WordPress: Recovering a lost blog post or page

don't panic buttonOMG! You worked hard on a post, published  and then logged out. You returned the next day and logged in and found the post (or page) is gone. This means you may have to reconstruct it again from scratch.  You suddenly feel dizzy,  and nauseated,  and your heart begins to beat rapidly. 

Panic attacks attacks are a serious health problem in the U.S. At least 20% of adult Americans, or about 60 million people, will suffer from panic attacks at some point in their lives.  — MedicineNet.com

What to do? Don’t Panic.

(1) Look in your Admin section to see if it was saved as a Draft Post or as a Private Post or Draft Page or Private Page.

(2) If you don’t find the post or page then it could be in your trash. Provided you did not permanently delete it then restoration is possible.

(3) WordPress software has an autosave feature that saves every 2 minutes.  Each time you click Save Draft or Update Post (or Page) a revision is saved.

In your Dashboard view, on the upper right corner, under the “[name]” is a tab labeled “Screen Options.” Click it. Here is a list o f the screens where the modules can be hidden:
Posts – Post Tags, Categories, Excerpt, Send Trackbacks, Discussion, Comments, Post Slug, Post Author, Post Revisions
Page – Page Attributes, Recommendations, Featured Image, Discussion, Comments, Slug, Author, Revisions
Select those and return to your Dashboard.

Make sure you select Select Post Revisions and Page Revisions those and return to your Dashboard. Then close the tab.

On the left toolbar, click on either “Pages” or “Posts” depending on what type of document are you are trying to restore.

Find the revision you want to restore. Hover the cursor over the name and click on EDIT.

Scroll down the screen, below the box that the current post/page text is in You’ll now see the list of Revisions with dates.

 Click on any of the revision dates to get a complete listing of revisions. Also, you’ll find a button allowing you to compare revisions you select.

When you’ve decided which version you want (that is, the revision date of the version you want to restore), then on the right hand side on that row you can click on the word “RESTORE” to replace your current post/draft with that particular version.

(4) If the post or page has been published long enough for Google to index it you may be able to search and locate a cached version. Use the keywords or the title and the Google searchbox.

Related posts found in this blog:
Offline Blog Editor Reviews
Free Plain Text Editors
Disaster Plan: Backups for Bloggers

46 thoughts on “WordPress: Recovering a lost blog post or page

  1. Pingback: How to Get Better, Faster Support at WordPress.com | one cool site

  2. Thanks timethief, I will bookmark this for “just in case”. Loved your spin on panic and grief. I think when we are grieving the best thing people can do for us is just allow us to grieve. You don’t “get over” grief. Also I always tell the children in my life, the first thing you do in an emergency situation ( eg losing a post) is DON’T PANIC! :)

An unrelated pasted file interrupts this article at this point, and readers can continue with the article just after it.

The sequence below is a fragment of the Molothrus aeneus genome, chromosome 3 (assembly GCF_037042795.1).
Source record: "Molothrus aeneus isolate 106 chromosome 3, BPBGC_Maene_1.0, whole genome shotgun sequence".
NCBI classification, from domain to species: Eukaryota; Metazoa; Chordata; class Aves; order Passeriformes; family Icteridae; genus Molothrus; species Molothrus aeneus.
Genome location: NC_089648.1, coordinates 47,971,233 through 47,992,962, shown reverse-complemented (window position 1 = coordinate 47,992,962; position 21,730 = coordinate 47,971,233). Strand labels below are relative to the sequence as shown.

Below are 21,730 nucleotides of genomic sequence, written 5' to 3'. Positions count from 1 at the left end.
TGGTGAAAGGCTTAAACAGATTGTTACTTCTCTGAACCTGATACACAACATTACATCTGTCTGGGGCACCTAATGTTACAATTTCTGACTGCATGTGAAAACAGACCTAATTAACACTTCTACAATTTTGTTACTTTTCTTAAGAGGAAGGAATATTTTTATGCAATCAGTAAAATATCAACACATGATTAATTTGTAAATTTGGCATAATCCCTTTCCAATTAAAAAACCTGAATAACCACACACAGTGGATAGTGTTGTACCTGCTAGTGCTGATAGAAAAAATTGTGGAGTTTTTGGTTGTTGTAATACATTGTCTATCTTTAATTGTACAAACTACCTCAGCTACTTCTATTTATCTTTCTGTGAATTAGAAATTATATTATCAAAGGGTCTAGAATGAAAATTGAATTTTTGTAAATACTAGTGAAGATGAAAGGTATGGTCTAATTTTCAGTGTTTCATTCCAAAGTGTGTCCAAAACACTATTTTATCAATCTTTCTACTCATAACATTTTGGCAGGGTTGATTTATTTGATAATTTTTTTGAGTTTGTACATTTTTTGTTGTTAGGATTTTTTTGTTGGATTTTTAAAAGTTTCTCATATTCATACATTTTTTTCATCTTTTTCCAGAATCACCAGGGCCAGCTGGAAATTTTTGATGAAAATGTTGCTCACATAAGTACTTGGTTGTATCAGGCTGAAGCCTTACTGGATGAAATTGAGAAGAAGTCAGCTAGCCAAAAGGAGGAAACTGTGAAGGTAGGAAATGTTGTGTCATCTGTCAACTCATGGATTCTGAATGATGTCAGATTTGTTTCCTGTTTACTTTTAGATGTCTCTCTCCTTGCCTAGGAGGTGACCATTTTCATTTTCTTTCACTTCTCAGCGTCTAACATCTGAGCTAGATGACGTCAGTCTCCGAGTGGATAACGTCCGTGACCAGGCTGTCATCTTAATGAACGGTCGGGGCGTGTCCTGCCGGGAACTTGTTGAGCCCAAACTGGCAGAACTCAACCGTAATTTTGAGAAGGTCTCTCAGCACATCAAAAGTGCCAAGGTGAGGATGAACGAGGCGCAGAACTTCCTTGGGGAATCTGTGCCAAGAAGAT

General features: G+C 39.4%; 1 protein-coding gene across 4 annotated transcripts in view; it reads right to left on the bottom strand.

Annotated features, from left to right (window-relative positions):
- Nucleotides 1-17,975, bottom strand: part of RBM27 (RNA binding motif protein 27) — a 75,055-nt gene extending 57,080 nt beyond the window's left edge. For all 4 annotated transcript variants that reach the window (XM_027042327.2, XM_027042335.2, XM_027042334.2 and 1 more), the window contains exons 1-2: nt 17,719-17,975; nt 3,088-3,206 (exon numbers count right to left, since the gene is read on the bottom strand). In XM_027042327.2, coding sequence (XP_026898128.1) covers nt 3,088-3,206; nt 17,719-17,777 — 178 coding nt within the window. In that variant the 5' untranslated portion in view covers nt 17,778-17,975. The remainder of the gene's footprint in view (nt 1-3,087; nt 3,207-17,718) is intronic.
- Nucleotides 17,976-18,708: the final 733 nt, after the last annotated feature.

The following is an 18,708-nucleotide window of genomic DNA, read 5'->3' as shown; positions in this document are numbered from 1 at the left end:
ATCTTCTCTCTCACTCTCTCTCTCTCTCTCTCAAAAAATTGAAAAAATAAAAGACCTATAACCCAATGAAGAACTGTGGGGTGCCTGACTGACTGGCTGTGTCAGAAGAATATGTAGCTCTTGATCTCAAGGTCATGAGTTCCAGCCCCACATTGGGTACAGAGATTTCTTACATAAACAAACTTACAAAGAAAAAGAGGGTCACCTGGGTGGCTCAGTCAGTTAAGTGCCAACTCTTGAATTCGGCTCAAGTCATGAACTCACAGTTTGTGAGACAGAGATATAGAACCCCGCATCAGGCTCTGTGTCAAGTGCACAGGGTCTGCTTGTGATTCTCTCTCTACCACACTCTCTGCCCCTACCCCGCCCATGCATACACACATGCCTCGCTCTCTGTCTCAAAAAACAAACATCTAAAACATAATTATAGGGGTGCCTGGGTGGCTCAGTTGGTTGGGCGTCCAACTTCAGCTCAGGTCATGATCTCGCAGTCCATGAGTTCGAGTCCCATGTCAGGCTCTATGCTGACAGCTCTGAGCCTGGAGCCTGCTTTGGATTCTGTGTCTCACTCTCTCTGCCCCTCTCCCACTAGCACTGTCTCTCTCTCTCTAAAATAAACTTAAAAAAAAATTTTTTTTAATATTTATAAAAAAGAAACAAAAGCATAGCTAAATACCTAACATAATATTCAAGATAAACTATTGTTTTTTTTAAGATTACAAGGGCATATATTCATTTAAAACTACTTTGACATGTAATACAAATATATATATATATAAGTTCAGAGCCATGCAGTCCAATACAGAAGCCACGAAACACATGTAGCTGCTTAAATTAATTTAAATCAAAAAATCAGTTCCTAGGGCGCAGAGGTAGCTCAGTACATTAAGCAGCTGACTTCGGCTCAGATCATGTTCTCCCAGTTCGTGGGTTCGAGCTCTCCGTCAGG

3. I almost thought you’d solved my problem.. but when I looked at the autosaves, it only had a save of the post after all I my text had been deleted. Thanks anyway..

  4. I can’t believe I’ve just clicked SAVE and lost the long draft :( I am sure I save it along the way but in revisions the lastest one doesn’t appear. What should I do? It was a looong post!

  5. my index page suddenly corrupt, and your article show me to get it back from the revision restore.
    thank you, you really save my site :)

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  7. WHAT????!!! MAN I LOVE YOU!!!!! (im well aware of this hideous capital letter writing, but you saved my ass!!, also english is far from being my native language) I felt even worse than the way you described it, and then BAM!! like magic I pasted the url you gave, and there it is!! just the way ive last seen it! It is my first post, and Ive looked through to see if there was a draft section or something, and nothing, then i find your entry… thanks man… thanks!

  8. Hehe hi. I was posting a review of a song, then I pressed publish. It didnt do anything so I pressed it again, and then it redirected me to a new draft for a new blog post. I thought it published, so I went to my blog and it wasn’t there. I was so pissed cause I wrote like 2 pages and I thought it would autosave and pulish when I pressed pulish. I’m still pissed now cause I followed what you said and its gone. wordpress is pissing me off already and I just joined and hour ago.

    PS sorry for sounding mean Im just mad I lost a reallllly long post. :l

    • I’m so happy to hear you were able to recover your post. Nothing could be more disappointing than working hard to create content and having it disappear. I’m a chronic saver. I click “save draft” after typing every paragraph. :)

  9. You saved me this morning, I was totally freaking when my post suddenly vanished. When you said to not panic, I listened, then did what you said and it worked. Thanks so much!

    • I’m so glad to hear my post helped you recover the post you lost. Thanks for taking the time to let me know it did and best wishes for happy blogging.

  10. Dear Lady

    I haven’t bothered you for some time and I feel very stupid to ask you this, but I cannot understand how to back up my blog ( on WP.com)
    I can find nothing in the forums or google since they seem to relate only to sites on WP.org and talk about plugins etc.

    Do I simply export it to an XML file? And if so, then what? And what about regular backups at predetermined times?

    And if you ask how did I blog for 6 weeks before asking this question, I have no sensible answer.

    Best rgds